If , this is a finding. The pam_pwquality module's maxrepeat parameter controls requirements for consecutive repeating characters. When set to a positive number, it will reject passwords which contain more than that number of consecutive characters. Modify the maxrepeat setting in /etc/security/pwquality.conf to equal to prevent a run of ( + 1) or more identical characters.
RHEL-07-010190 CCI-000195 medium When passwords are changed the number of repeating characters of the same character class must not be more than four characters. Use of a complex password helps to increase the time and resources required to comrpomise the password. Password complexity, or strength, is a measure of the effectiveness of a password in resisting attempts at guessing and brute-force attacks.
Password complexity is one factor of several that determines how long it takes to crack a password. The more complex a password, the greater the number of possible combinations that need to be tested before the password is compromised.
If , this is a finding. The pam_pwquality module's maxclassrepeat parameter controls requirements for consecutive repeating characters from the same character class. When set to a positive number, it will reject passwords which contain more than that number of consecutive characters from the same character class. Modify the maxclassrepeat setting in /etc/security/pwquality.conf to equal to prevent a run of ( + 1) or more identical characters.
RHEL-07-010200 CCI-000196 medium The PAM system service must be configured to store only encrypted representations of passwords. Passwords need to be protected at all times, and encryption is the standard method for protecting passwords. If passwords are not encrypted, they can be plainly read (i.e., clear text) and easily compromised. Passwords that are encrypted with a weak algorithm are no more protected than if they are kepy in plain text.

This setting ensures user and group account administration utilities are configured to store only encrypted representations of passwords. Additionally, the crypt_style configuration option ensures the use of a strong hashing algorithm that makes password cracking attacks more difficult.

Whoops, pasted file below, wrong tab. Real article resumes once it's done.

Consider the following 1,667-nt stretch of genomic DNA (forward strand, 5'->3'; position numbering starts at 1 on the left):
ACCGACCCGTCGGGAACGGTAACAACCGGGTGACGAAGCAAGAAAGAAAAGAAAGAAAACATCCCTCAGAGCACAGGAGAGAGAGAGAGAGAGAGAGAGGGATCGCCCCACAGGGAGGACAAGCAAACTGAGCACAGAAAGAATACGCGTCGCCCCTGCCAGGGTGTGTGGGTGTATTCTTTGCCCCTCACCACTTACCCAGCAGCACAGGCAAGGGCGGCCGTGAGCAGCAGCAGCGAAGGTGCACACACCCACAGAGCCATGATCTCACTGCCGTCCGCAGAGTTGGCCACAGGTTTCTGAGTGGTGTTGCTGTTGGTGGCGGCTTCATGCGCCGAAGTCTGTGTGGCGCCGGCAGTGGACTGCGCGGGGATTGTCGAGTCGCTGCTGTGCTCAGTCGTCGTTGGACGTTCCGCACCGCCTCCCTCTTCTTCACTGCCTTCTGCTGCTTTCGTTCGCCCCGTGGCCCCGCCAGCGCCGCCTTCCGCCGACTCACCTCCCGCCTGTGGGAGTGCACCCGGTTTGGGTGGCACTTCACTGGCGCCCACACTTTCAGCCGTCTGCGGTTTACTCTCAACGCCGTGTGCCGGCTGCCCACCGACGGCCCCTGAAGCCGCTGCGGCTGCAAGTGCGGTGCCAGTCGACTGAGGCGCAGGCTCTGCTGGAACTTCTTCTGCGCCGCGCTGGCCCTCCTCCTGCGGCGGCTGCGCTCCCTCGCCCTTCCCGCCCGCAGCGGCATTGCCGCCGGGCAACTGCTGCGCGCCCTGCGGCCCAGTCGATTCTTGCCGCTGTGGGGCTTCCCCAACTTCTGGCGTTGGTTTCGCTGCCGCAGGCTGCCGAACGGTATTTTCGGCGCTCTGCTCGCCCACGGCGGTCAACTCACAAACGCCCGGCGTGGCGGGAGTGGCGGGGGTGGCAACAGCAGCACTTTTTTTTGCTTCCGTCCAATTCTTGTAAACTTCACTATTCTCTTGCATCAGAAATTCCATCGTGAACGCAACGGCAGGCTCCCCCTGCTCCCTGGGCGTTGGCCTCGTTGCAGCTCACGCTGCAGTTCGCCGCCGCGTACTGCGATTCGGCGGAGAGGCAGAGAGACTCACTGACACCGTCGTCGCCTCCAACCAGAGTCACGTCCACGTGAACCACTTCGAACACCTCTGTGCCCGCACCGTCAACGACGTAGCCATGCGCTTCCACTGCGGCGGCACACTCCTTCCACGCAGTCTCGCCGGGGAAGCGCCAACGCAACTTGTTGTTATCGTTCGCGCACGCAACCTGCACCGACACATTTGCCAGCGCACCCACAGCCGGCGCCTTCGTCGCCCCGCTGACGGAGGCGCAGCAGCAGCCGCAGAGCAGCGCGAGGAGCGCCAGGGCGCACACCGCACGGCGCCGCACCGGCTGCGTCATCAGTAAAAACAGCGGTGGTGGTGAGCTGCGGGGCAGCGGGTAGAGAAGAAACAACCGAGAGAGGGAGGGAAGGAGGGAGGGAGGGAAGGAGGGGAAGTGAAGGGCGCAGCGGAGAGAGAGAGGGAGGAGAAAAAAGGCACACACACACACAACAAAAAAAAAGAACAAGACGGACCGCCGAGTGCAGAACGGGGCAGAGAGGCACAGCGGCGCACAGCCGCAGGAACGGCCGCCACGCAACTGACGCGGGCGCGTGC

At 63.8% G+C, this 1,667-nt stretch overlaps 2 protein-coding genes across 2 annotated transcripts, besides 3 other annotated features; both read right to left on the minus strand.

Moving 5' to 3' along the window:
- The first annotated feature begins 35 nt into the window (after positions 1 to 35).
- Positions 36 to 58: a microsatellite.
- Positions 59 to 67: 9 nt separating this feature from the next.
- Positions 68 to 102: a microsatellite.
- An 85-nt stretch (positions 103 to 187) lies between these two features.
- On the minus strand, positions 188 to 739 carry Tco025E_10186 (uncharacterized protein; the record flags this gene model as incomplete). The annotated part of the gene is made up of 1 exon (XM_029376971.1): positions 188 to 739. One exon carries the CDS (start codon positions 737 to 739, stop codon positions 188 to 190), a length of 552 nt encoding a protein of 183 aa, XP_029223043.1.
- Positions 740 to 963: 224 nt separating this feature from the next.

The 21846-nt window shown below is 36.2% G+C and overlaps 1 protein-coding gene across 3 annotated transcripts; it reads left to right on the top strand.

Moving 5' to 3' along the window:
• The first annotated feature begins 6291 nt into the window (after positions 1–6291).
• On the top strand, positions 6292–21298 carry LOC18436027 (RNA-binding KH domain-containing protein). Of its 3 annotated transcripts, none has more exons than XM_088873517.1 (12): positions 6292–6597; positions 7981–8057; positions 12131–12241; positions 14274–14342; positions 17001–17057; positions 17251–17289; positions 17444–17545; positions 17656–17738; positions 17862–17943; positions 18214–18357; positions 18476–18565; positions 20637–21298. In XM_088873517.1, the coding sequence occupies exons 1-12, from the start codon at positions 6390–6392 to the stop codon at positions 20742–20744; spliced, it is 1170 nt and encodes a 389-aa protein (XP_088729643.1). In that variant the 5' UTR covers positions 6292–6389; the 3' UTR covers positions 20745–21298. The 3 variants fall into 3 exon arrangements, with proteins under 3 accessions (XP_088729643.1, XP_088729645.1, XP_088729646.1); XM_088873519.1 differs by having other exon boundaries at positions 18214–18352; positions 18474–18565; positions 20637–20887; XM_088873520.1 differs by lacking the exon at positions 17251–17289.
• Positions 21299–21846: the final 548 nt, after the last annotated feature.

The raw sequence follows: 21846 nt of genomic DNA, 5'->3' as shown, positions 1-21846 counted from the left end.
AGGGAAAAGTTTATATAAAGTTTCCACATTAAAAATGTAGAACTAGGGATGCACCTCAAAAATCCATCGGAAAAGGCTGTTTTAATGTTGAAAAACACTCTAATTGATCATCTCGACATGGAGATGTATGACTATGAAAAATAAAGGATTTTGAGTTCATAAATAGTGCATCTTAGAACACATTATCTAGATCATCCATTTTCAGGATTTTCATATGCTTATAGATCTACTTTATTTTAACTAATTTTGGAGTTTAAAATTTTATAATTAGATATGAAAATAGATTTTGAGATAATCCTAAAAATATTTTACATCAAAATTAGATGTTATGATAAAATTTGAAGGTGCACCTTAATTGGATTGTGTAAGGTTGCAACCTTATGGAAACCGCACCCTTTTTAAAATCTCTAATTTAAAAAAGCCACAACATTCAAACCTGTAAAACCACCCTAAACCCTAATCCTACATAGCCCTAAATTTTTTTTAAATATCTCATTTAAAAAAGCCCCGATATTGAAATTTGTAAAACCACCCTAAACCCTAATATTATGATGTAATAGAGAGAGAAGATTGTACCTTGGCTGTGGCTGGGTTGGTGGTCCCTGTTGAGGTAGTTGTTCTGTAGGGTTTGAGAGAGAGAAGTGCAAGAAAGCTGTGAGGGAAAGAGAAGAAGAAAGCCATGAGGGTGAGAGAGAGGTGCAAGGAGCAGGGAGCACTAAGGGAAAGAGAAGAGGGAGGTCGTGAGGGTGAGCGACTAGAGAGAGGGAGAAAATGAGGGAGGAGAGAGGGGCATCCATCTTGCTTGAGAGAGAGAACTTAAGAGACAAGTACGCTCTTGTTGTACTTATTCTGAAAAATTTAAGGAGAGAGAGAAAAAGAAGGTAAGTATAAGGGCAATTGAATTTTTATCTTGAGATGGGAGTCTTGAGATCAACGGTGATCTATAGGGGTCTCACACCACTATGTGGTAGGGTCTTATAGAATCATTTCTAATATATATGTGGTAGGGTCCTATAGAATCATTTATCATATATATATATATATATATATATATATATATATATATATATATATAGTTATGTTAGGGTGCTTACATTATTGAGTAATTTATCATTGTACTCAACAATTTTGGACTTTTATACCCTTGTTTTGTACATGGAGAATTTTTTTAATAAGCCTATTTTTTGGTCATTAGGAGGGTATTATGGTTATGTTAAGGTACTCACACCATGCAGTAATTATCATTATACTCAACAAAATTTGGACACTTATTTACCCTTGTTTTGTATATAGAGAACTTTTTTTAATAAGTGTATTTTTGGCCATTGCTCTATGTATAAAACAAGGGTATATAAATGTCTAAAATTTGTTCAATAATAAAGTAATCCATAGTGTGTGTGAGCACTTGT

If , this is a finding. The PAM system service can be configured to only store encrypted representations of passwords. In /etc/pam.d/system-auth, the password section of the file controls which PAM modules execute during a password change. Set the pam_unix.so module in the password section to include the argument sha512, as shown below:
password    sufficient    pam_unix.so sha512 other arguments...

This will help ensure when local users change their passwords, hashes for the new passwords will be generated using the SHA-512 algorithm. This is the default.
RHEL-07-010210 CCI-000196 medium The shadow file must be configured to store only encrypted representations of passwords. Passwords need to be protected at all times, and encryption is the standard method for protecting passwords. If passwords are not encrypted, they can be plainly read (i.e., clear text) and easily compromised. Passwords that are encrypted with a weak algorithm are no more protected than if they are kept in plain text.

Using a stronger hashing algorithm makes password cracking attacks more difficult.
If , this is a finding. In /etc/login.defs, add or correct the following line to ensure the system will use SHA-512 as the hashing algorithm:
ENCRYPT_METHOD SHA512
RHEL-07-010220 CCI-000196 medium User and group account administration utilities must be configured to store only encrypted representations of passwords. Passwords need to be protected at all times, and encryption is the standard method for protecting passwords. If passwords are not encrypted, they can be plainly read (i.e., clear text) and easily compromised. Passwords that are encrypted with a weak algorithm are no more protected than if they are kepy in plain text.

This setting ensures user and group account administration utilities are configured to store only encrypted representations of passwords. Additionally, the crypt_style configuration option ensures the use of a strong hashing algorithm that makes password cracking attacks more difficult.
If , this is a finding. In /etc/libuser.conf, add or correct the following line in its [defaults] section to ensure the system will use the SHA-512 algorithm for password hashing:
crypt_style = sha512
RHEL-07-010230 CCI-000198 medium Passwords for new users must be restricted to a 24 hours/1 day minimum lifetime. Enforcing a minimum password lifetime helps to prevent repeated password changes to defeat the password reuse or history enforcement requirement. If users are allowed to immediately and continually change their password, then the password could be repeatedly changed in a short period of time to defeat the organization's policy regarding password reuse.

Setting the minimum password age protects against users cycling back to a favorite password after satisfying the password reuse requirement.
If , this is a finding. To specify password minimum age for new accounts, edit the file /etc/login.defs and add or correct the following line, replacing DAYS appropriately:
PASS_MIN_DAYS DAYS
A value of 1 day is considered sufficient for many environments. The DoD requirement is 1.
RHEL-07-010250 CCI-000199 medium Passwords for new users must be restricted to a 60-day maximum lifetime. Any password, no matter how complex, can eventually be cracked. Therefore, passwords need to be changed periodically. If the operating system does not limit the lifetime of passwords and force users to change their passwords, there is the risk that the operating system passwords could be compromised.